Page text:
Sunday of the Fulfillment: Jude 20-25: Contend for the Faith Once Delivered to the Saints

We know almost nothing about St. Jude, the author of today’s epistle reading.  In the introduction to his letter, Jude only gives us a few facts about himself.  He tells us that he is a servant of Jesus Christ and a brother of James.  That’s it.  That’s all the autobiographical data he gives us.

It seems that Jude liked his privacy, content to be in the background.  After all, it was Jesus who died on the cross for us, not Jude.  It was Jesus who came to save us, not Jude.  He was simply a servant of Jesus and a brother of James.  That was what his readers needed to know about himself.

Yet, not only might we find Jude to be a bit odd, but also some of what he included in his epistle.  He quoted two books as having authority in the Church.  Yet, those books aren’t even part of the Old Testament, back then or today.  Jude quoted the Assumption of Moses.  That book tells us about the devil trying to claim Moses’ body.  The devil had assumed that God hadn’t forgiven Moses because He wouldn’t let Moses enter the Promised Land.  Jude also quoted the book of Enoch, about God coming with His angels on the Last Day to judge the world.

So, Jude leaves us a bit perplexed.  We know little about him, and his book in the Bible quotes non-Scriptural books as having authority in the Church.  And so it’s not surprising that we sometimes ignore the book of Jude.  For Jude doesn’t fit our assumptions about what is authoritative in the Church.  And, after all, it’s easier to ignore something than have to confront that which makes us uncomfortable.

What we do know about Jude is that he was a stepbrother of Jesus.  For there was only one James prominent enough, in the early Church, for others to know him by first name alone.  That was James, the Bishop of Jerusalem, stepbrother of Jesus, and the brother of Jude.

And what is Jude’s message?  It’s something that God regularly needs to put before us.  It’s something we shouldn’t ignore, even if we find Jude’s letter strange to our taste.  Simply put, Jude urges us “to contend for the faith that was passed down to the saints once for all” (vs. 3).

In the original Greek, “contend” was a word that came from athletic competition.  Jude urges us to contend for the Christian Faith with as much commitment and vigor as an athlete preparing himself for competition.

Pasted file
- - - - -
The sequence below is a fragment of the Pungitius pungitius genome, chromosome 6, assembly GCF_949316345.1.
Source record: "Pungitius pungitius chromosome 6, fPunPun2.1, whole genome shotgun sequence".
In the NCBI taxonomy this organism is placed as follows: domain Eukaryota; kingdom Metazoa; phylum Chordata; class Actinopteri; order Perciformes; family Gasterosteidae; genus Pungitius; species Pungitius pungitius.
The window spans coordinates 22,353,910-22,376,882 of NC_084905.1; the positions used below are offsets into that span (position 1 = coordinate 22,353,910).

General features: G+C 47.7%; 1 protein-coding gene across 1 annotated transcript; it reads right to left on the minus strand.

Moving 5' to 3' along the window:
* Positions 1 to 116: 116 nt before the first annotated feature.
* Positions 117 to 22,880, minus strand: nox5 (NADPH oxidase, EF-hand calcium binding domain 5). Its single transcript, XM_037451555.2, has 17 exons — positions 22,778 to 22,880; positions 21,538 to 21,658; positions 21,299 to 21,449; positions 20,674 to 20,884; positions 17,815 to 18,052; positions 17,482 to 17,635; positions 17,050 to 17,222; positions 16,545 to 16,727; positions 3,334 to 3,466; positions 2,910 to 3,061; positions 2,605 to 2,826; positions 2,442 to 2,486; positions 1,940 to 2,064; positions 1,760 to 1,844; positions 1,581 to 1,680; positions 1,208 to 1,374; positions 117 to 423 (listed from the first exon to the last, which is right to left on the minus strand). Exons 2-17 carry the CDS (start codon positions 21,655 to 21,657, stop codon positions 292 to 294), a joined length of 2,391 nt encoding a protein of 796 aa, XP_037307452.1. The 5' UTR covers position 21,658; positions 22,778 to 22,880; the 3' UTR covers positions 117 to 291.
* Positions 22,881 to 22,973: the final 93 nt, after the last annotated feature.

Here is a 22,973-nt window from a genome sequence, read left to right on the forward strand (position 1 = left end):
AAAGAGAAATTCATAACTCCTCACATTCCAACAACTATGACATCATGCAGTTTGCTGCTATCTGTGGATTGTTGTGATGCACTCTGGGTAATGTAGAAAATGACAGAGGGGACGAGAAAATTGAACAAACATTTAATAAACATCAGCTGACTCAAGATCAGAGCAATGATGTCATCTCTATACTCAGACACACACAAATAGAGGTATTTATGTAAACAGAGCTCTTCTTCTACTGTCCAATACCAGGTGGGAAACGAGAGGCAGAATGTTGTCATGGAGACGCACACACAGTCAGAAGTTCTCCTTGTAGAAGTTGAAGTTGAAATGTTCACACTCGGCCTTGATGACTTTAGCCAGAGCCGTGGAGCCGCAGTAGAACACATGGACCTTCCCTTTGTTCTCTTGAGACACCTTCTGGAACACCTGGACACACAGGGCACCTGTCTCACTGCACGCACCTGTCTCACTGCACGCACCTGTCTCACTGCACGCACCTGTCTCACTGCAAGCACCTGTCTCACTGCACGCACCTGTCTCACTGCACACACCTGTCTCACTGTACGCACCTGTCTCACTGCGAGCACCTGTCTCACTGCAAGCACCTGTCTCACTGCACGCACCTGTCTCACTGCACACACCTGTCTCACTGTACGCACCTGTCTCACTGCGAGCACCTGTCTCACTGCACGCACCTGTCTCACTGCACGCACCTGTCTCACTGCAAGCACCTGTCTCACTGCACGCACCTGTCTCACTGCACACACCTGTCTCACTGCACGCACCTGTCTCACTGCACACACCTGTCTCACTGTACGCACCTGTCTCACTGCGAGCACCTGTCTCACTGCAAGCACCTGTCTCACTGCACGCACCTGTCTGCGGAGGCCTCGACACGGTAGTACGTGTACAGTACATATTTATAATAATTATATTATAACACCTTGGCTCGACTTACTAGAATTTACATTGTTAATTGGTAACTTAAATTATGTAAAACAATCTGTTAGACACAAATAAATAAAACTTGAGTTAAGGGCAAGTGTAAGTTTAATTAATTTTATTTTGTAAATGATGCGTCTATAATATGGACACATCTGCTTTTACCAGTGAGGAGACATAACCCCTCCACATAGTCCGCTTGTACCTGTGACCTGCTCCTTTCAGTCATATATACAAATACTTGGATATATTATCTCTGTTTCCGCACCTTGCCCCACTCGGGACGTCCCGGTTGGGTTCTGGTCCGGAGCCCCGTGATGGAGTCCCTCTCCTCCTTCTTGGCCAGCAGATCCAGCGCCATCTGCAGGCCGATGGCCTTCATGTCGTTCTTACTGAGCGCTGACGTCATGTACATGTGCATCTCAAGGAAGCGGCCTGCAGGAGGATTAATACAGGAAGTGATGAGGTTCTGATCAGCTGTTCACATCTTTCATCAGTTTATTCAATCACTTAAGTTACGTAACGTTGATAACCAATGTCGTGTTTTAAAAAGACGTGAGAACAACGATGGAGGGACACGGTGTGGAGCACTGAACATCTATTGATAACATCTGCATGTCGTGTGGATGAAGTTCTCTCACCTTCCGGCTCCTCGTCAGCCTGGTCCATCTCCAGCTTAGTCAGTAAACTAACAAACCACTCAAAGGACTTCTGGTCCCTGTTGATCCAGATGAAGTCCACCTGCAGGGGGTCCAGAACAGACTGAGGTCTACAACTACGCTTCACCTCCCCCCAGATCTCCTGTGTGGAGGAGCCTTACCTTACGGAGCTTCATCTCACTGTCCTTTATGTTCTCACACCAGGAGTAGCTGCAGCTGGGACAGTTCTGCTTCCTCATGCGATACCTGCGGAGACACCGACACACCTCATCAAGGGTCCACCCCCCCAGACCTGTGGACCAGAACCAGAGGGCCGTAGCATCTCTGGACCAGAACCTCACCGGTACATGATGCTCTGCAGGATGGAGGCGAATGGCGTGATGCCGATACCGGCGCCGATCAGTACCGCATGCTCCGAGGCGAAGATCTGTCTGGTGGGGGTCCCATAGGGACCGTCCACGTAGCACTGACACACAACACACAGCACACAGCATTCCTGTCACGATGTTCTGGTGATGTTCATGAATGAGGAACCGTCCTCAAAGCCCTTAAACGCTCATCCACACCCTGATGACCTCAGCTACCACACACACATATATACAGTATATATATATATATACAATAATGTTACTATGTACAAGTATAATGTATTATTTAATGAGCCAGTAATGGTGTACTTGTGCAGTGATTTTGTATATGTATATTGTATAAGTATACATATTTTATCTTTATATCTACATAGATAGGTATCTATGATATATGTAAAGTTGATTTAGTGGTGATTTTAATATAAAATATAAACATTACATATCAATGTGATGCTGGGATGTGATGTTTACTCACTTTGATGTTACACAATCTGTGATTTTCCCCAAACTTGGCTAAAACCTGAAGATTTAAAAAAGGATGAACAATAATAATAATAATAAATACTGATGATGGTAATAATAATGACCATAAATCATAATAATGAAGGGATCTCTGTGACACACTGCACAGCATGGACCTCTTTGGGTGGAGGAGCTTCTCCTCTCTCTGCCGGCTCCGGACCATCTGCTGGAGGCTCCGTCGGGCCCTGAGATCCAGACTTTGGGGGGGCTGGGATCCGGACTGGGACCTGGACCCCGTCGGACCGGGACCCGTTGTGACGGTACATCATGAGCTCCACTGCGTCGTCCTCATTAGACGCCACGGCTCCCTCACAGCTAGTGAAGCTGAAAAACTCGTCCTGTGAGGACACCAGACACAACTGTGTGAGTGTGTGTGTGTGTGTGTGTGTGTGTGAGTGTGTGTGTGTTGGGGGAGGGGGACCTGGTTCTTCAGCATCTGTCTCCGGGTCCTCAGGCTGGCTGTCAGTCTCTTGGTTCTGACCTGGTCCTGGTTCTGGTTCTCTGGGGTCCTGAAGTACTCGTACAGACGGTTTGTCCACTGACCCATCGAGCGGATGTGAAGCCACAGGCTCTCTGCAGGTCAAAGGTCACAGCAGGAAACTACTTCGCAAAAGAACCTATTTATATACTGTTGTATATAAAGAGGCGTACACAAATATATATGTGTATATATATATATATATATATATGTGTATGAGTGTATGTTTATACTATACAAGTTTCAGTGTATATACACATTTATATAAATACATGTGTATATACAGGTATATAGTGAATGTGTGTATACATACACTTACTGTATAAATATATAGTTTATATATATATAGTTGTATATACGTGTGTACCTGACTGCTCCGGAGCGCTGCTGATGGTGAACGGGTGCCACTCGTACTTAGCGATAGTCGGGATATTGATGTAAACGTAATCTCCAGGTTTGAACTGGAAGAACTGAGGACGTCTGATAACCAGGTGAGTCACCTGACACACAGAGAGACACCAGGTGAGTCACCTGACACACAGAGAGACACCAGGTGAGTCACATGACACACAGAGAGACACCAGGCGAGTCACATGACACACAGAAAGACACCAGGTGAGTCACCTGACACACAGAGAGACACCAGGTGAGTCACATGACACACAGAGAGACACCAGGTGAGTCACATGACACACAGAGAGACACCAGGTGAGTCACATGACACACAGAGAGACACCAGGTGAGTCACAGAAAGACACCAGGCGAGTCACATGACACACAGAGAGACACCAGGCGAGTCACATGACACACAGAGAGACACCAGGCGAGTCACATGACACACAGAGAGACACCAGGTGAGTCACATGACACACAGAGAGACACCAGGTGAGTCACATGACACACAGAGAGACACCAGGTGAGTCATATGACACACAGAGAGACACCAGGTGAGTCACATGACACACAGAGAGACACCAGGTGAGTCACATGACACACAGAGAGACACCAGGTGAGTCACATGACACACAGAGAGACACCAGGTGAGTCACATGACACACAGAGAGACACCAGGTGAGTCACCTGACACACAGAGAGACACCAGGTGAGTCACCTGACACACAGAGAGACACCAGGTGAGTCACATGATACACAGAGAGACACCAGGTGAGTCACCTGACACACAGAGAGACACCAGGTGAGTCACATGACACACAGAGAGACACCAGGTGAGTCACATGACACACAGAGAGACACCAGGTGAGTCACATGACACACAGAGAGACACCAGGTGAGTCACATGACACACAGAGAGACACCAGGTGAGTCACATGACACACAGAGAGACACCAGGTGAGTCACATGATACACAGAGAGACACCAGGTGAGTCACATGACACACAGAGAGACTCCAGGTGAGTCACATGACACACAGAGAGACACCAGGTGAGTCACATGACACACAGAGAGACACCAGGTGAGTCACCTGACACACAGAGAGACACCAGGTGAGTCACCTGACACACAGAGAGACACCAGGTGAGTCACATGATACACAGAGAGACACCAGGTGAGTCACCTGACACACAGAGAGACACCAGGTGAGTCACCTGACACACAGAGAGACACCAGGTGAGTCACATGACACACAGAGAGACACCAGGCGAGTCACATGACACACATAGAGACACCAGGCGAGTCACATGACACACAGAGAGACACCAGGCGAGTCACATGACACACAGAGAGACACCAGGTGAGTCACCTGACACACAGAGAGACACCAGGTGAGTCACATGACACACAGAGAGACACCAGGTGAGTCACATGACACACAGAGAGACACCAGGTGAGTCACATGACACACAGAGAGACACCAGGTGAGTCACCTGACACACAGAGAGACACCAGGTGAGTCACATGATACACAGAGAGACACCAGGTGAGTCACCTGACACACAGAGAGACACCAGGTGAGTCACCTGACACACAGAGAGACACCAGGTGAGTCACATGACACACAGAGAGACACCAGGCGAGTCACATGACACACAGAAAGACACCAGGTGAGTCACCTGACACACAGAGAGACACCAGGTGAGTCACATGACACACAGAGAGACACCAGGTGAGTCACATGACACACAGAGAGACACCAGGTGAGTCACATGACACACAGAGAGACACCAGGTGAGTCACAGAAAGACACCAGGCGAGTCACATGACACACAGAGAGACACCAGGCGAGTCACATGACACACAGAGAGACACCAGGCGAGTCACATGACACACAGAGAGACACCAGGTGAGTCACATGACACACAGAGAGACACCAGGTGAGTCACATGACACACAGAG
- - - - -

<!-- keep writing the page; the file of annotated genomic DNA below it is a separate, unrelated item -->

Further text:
After all, that is what God has called us to do.  We cherish, protect, and live out the faith once delivered to the saints.  That’s what contending for the faith means.  But Jude doesn’t stop there.  He also fights against false teachers who threaten the wholeness and well-being of the Christian faith.

In Jude’s day, those false teachers embraced the sexuality of the culture.  Isn’t that happening in our churches today?  Those teachers rejected authority, pushing the teachings of the apostles aside.  For they liked their own ideas better.  Isn’t that happening in our churches today?  And they belittled those who were concerned about pure doctrine and practice.  Isn’t that happening in our churches today?

So, there was Jude.  He was so bothered by what he had seen that he wrote a letter to the Church, which would later find its way into the Bible.  Jude fought for proper doctrine and the proper practices that flowed out from that doctrine.  He didn’t want the ways of the world shaping what the Church believed and practiced.

Jude’s message is even contemporary today, isn’t it?  He could have written it to a typical American congregation, tempted by pragmatism to become doctrinally indifferent.  He could have written it to a Church that had the right doctrines on paper, but then measured success by numbers, instead of faithfulness.  Jude could have written his words to any congregation in the Lutheran Church–Missouri Synod, including our own.

So, what’s the problem anyway?  Why was Jude making such a big fuss over Church doctrine?  It’s because he knew that if we become complacent about God’s truth, we would find ourselves in the hands of the Evil One.  For the world, our flesh, and the devil are always chipping away at the truth of God–what Jesus did and does to save us!  Jude knew that.  And so he responded.

For if God’s Word can be weakened and gutted among us, then so will our faith.  As goes the Word of God, so goes our faith.  If false teaching can corrode the pure truth of Jesus Christ, then our faith will also be corroded–even to the point of being no faith at all.